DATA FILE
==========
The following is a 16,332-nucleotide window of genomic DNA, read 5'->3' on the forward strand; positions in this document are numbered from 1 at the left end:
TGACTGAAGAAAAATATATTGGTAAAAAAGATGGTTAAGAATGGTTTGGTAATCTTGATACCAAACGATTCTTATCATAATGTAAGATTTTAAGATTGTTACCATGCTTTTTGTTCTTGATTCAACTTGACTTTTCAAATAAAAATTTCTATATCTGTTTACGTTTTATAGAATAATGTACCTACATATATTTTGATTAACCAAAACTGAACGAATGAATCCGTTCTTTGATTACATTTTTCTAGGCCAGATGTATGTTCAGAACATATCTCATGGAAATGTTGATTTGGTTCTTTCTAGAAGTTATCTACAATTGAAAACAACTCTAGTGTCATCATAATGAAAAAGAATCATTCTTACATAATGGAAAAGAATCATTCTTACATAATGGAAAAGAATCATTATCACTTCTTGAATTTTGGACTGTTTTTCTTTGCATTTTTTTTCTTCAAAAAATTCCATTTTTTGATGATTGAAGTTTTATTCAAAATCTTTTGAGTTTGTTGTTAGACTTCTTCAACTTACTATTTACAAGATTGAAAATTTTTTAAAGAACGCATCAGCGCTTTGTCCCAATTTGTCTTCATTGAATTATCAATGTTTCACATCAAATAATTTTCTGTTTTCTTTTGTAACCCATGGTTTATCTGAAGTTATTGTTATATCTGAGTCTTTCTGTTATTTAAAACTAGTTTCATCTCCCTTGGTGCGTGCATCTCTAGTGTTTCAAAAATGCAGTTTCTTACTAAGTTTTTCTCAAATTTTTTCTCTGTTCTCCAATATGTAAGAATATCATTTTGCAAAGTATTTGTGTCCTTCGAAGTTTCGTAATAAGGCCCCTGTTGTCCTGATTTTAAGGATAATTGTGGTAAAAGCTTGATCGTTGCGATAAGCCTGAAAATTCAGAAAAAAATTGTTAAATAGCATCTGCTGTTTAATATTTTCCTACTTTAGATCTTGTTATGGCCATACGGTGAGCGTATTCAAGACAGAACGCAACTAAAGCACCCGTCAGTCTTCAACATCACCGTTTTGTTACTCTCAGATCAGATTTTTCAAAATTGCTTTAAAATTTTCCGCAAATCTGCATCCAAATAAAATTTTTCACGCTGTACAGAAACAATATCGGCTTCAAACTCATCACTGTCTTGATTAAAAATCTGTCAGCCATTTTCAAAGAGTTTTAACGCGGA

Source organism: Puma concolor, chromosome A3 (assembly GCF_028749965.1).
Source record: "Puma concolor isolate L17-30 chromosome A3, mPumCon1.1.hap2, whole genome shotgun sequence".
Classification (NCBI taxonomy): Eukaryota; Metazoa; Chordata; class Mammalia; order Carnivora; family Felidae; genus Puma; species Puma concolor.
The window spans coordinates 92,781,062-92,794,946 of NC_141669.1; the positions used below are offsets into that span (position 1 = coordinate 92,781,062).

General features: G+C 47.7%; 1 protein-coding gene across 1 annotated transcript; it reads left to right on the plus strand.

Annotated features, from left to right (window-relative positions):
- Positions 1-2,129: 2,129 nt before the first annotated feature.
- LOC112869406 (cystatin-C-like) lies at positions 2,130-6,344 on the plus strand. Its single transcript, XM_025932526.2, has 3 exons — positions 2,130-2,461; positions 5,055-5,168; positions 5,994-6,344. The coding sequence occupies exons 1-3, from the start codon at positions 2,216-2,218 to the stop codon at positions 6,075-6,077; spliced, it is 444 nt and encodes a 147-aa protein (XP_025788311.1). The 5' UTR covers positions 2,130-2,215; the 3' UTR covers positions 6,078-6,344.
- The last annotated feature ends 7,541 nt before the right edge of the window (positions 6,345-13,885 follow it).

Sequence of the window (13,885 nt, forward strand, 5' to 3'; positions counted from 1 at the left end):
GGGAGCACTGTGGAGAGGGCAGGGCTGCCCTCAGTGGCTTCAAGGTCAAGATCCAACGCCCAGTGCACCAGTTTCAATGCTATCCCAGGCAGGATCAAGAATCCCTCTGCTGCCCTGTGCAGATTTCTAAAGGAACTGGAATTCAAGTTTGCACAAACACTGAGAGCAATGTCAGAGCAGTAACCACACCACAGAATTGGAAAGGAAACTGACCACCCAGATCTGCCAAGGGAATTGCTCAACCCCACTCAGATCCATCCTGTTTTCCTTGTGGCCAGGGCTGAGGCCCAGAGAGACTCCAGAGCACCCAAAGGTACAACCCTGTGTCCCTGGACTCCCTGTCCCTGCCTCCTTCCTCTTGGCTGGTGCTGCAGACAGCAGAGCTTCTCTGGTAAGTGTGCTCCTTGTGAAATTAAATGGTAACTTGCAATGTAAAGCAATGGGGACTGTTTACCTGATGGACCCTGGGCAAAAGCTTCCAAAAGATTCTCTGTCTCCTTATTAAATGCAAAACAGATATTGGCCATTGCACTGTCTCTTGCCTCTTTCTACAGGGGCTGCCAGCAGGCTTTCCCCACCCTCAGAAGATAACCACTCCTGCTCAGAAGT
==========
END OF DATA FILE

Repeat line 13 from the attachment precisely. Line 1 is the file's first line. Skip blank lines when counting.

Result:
GGGAGCACTGTGGAGAGGGCAGGGCTGCCCTCAGTGGCTTCAAGGTCAAGATCCAACGCCCAGTGCACCAGTTTCAATGCTATCCCAGGCAGGATCAAGAATCCCTCTGCTGCCCTGTGCAGATTTCTAAAGGAACTGGAATTCAAGTTTGCACAAACACTGAGAGCAATGTCAGAGCAGTAACCACACCACAGAATTGGAAAGGAAACTGACCACCCAGATCTGCCAAGGGAATTGCTCAACCCCACTCAGATCCATCCTGTTTTCCTTGTGGCCAGGGCTGAGGCCCAGAGAGACTCCAGAGCACCCAAAGGTACAACCCTGTGTCCCTGGACTCCCTGTCCCTGCCTCCTTCCTCTTGGCTGGTGCTGCAGACAGCAGAGCTTCTCTGGTAAGTGTGCTCCTTGTGAAATTAAATGGTAACTTGCAATGTAAAGCAATGGGGACTGTTTACCTGATGGACCCTGGGCAAAAGCTTCCAAAAGATTCTCTGTCTCCTTATTAAATGCAAAACAGATATTGGCCATTGCACTGTCTCTTGCCTCTTTCTACAGGGGCTGCCAGCAGGCTTTCCCCACCCTCAGAAGATAACCACTCCTGCTCAGAAGT